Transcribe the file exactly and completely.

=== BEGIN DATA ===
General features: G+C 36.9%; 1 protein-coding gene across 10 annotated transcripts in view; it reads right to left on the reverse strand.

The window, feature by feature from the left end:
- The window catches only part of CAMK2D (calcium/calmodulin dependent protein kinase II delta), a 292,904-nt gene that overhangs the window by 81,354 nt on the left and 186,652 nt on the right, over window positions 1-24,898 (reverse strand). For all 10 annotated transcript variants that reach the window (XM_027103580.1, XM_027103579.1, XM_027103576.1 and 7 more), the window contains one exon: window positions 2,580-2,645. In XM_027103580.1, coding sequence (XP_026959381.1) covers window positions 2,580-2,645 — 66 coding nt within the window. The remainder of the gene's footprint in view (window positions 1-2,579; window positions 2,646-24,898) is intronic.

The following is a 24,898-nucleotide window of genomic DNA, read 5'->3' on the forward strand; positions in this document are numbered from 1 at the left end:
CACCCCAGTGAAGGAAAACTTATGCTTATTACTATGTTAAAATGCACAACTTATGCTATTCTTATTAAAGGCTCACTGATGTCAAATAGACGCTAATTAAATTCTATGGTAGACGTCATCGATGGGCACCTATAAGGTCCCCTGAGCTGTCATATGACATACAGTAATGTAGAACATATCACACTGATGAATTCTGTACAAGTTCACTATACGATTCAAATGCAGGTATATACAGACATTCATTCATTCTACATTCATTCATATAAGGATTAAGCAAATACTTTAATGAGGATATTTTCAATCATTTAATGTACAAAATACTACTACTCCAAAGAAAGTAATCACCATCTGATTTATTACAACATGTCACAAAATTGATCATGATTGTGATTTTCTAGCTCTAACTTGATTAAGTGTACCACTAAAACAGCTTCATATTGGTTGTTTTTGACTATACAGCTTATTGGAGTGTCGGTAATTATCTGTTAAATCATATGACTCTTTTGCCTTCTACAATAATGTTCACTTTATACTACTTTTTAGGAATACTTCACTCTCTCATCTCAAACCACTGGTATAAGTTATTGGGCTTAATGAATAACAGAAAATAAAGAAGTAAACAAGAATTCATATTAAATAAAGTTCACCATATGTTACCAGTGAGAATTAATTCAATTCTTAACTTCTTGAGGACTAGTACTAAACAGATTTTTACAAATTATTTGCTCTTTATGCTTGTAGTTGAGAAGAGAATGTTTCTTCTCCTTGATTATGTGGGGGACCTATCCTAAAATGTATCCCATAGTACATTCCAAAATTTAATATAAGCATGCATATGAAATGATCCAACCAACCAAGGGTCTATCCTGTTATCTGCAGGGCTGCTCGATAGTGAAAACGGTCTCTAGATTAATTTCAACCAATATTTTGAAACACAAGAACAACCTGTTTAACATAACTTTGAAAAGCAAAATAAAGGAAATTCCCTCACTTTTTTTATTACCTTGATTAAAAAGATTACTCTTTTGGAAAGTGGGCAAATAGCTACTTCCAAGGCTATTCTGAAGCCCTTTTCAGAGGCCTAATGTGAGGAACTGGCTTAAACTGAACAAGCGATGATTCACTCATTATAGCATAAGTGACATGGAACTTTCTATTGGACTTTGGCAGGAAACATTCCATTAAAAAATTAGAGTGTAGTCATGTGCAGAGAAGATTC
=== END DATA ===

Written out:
General features: G+C 36.9%; 1 protein-coding gene across 10 annotated transcripts in view; it reads right to left on the reverse strand.

The window, feature by feature from the left end:
- The window catches only part of CAMK2D (calcium/calmodulin dependent protein kinase II delta), a 292,904-nt gene that overhangs the window by 81,354 nt on the left and 186,652 nt on the right, over window positions 1-24,898 (reverse strand). For all 10 annotated transcript variants that reach the window (XM_027103580.1, XM_027103579.1, XM_027103576.1 and 7 more), the window contains one exon: window positions 2,580-2,645. In XM_027103580.1, coding sequence (XP_026959381.1) covers window positions 2,580-2,645 — 66 coding nt within the window. The remainder of the gene's footprint in view (window positions 1-2,579; window positions 2,646-24,898) is intronic.

The following is a 24,898-nucleotide window of genomic DNA, read 5'->3' on the forward strand; positions in this document are numbered from 1 at the left end:
CACCCCAGTGAAGGAAAACTTATGCTTATTACTATGTTAAAATGCACAACTTATGCTATTCTTATTAAAGGCTCACTGATGTCAAATAGACGCTAATTAAATTCTATGGTAGACGTCATCGATGGGCACCTATAAGGTCCCCTGAGCTGTCATATGACATACAGTAATGTAGAACATATCACACTGATGAATTCTGTACAAGTTCACTATACGATTCAAATGCAGGTATATACAGACATTCATTCATTCTACATTCATTCATATAAGGATTAAGCAAATACTTTAATGAGGATATTTTCAATCATTTAATGTACAAAATACTACTACTCCAAAGAAAGTAATCACCATCTGATTTATTACAACATGTCACAAAATTGATCATGATTGTGATTTTCTAGCTCTAACTTGATTAAGTGTACCACTAAAACAGCTTCATATTGGTTGTTTTTGACTATACAGCTTATTGGAGTGTCGGTAATTATCTGTTAAATCATATGACTCTTTTGCCTTCTACAATAATGTTCACTTTATACTACTTTTTAGGAATACTTCACTCTCTCATCTCAAACCACTGGTATAAGTTATTGGGCTTAATGAATAACAGAAAATAAAGAAGTAAACAAGAATTCATATTAAATAAAGTTCACCATATGTTACCAGTGAGAATTAATTCAATTCTTAACTTCTTGAGGACTAGTACTAAACAGATTTTTACAAATTATTTGCTCTTTATGCTTGTAGTTGAGAAGAGAATGTTTCTTCTCCTTGATTATGTGGGGGACCTATCCTAAAATGTATCCCATAGTACATTCCAAAATTTAATATAAGCATGCATATGAAATGATCCAACCAACCAAGGGTCTATCCTGTTATCTGCAGGGCTGCTCGATAGTGAAAACGGTCTCTAGATTAATTTCAACCAATATTTTGAAACACAAGAACAACCTGTTTAACATAACTTTGAAAAGCAAAATAAAGGAAATTCCCTCACTTTTTTTATTACCTTGATTAAAAAGATTACTCTTTTGGAAAGTGGGCAAATAGCTACTTCCAAGGCTATTCTGAAGCCCTTTTCAGAGGCCTAATGTGAGGAACTGGCTTAAACTGAACAAGCGATGATTCACTCATTATAGCATAAGTGACATGGAACTTTCTATTGGACTTTGGCAGGAAACATTCCATTAAAAAATTAGAGTGTAGTCATGTGCAGAGAAGATTC